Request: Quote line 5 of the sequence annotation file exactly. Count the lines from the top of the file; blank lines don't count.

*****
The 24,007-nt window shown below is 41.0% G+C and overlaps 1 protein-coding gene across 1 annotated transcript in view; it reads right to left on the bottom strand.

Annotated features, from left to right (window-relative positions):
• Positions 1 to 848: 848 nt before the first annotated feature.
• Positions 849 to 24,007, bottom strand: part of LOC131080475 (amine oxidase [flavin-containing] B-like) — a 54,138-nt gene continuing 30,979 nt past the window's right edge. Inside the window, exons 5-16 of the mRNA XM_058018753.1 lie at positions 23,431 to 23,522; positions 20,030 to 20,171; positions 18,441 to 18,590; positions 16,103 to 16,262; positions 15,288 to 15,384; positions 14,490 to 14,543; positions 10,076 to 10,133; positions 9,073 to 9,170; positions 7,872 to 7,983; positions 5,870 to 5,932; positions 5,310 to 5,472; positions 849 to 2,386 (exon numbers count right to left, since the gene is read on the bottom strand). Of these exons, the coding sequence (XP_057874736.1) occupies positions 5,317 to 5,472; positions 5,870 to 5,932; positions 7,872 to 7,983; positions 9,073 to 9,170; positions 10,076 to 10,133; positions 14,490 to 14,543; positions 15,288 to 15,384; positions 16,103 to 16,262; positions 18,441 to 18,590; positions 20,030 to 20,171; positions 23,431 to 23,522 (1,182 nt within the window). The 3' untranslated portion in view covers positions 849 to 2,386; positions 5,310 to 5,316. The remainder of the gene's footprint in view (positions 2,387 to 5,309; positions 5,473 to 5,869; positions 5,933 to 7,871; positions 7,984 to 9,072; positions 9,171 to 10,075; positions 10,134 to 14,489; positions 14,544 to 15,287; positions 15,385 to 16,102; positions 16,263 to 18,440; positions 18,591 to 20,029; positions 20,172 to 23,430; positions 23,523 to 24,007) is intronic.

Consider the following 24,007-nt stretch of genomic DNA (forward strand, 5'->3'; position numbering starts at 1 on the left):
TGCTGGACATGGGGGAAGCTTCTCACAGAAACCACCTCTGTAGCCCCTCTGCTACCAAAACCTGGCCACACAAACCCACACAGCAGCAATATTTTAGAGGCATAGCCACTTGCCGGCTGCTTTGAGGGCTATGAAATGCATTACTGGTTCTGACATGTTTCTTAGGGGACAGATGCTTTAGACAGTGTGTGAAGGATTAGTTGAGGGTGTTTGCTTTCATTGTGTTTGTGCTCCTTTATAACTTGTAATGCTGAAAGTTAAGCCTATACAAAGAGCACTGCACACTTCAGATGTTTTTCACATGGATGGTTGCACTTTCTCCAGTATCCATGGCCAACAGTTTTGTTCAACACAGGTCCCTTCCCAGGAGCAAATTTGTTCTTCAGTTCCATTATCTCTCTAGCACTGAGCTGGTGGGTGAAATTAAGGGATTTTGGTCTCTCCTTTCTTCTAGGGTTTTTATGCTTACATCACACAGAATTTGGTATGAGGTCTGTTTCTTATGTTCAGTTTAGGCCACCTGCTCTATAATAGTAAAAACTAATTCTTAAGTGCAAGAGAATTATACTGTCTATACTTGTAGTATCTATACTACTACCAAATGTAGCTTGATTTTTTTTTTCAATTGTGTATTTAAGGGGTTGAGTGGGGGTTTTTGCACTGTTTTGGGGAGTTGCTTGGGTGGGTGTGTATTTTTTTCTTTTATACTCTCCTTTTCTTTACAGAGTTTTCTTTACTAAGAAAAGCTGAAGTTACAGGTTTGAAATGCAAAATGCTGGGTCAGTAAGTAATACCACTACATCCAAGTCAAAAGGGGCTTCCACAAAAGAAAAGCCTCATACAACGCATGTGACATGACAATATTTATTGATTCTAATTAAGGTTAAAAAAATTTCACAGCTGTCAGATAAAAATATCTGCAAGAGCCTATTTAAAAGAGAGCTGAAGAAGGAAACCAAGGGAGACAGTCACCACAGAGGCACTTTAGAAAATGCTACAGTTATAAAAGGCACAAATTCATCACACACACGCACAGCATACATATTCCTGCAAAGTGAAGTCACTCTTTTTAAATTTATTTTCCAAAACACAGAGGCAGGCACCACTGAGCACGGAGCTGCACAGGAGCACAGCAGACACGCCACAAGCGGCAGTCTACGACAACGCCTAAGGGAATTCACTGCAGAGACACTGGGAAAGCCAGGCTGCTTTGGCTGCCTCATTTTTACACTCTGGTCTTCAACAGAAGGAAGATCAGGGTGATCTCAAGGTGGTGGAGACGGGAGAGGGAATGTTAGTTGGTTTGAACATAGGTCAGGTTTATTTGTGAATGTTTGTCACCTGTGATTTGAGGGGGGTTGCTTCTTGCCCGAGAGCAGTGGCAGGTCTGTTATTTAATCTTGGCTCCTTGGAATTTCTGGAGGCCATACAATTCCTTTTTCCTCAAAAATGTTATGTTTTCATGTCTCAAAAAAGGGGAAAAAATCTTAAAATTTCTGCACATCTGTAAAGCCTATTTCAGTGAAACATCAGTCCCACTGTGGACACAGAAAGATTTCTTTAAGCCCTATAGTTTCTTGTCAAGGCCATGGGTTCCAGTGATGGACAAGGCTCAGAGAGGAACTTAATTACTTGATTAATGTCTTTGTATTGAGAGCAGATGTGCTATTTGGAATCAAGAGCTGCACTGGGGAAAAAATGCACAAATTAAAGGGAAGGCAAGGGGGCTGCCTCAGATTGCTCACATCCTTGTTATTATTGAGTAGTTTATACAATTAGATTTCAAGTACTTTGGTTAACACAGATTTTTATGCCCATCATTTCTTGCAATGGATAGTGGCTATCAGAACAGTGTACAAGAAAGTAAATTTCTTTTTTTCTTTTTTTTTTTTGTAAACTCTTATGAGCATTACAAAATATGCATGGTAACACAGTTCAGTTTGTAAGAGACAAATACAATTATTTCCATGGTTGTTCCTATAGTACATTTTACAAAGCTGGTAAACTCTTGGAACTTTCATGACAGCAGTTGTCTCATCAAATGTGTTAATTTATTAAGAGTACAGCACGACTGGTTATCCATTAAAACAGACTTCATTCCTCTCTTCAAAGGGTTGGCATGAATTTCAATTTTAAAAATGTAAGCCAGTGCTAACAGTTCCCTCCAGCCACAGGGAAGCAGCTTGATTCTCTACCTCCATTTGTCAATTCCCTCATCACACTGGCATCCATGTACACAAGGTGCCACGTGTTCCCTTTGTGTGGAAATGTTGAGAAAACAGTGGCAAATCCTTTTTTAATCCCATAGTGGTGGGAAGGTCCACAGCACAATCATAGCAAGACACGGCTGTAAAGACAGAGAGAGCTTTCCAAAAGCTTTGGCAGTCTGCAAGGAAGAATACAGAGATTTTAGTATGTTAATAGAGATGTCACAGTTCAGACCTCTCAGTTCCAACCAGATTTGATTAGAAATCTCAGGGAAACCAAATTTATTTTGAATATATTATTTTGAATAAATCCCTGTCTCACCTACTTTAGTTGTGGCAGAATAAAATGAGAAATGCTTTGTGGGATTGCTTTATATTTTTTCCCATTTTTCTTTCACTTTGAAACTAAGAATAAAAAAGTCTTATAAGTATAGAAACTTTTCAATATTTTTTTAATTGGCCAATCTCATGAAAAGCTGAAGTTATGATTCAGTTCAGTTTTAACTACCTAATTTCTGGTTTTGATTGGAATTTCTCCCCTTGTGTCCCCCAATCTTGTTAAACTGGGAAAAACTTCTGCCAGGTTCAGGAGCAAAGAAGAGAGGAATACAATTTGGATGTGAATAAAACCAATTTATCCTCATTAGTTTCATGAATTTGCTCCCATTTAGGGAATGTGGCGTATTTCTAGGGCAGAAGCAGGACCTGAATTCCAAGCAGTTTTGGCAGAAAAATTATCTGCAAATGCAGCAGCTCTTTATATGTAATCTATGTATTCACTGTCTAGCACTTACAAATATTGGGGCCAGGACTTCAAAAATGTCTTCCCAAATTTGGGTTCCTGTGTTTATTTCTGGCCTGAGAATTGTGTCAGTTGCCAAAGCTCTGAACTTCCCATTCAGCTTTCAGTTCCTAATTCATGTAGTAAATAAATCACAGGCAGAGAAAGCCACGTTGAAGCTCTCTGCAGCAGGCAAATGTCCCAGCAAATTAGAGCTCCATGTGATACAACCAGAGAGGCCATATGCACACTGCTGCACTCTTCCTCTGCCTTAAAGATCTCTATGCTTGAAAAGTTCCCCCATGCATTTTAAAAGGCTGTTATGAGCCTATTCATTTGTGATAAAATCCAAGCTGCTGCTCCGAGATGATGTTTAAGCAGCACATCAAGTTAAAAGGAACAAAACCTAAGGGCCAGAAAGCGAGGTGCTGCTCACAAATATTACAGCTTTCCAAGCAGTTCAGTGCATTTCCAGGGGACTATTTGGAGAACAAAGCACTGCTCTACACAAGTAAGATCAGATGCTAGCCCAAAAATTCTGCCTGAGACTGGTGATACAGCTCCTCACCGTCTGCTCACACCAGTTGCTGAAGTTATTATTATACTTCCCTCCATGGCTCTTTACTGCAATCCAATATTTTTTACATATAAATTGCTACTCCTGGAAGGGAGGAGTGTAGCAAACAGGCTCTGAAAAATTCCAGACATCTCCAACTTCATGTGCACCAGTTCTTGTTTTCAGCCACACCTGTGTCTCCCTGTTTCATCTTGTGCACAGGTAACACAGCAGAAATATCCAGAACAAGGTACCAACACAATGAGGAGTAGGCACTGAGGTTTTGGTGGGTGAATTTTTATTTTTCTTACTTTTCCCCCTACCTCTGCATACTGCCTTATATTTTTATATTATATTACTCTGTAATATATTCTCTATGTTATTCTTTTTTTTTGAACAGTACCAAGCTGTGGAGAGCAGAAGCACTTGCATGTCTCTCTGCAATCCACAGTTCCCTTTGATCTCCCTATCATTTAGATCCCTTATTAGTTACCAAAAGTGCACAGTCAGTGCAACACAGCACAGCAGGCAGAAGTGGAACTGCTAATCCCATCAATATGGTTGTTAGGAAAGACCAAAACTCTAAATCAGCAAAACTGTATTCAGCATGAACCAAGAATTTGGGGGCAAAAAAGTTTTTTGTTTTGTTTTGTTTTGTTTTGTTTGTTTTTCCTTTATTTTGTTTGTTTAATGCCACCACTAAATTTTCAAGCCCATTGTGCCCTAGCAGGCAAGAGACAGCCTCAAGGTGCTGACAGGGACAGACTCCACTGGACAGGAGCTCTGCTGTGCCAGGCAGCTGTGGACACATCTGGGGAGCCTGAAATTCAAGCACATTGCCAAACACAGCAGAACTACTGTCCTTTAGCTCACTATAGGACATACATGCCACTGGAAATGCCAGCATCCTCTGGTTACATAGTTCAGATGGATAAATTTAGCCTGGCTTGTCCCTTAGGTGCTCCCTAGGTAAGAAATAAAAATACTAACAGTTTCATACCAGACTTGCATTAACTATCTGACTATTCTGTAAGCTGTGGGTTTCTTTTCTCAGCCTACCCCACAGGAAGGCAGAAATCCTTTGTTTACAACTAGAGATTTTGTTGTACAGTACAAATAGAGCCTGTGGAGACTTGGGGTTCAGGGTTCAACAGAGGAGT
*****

Consider the following 24,007-nt stretch of genomic DNA (forward strand, 5'->3'; position numbering starts at 1 on the left):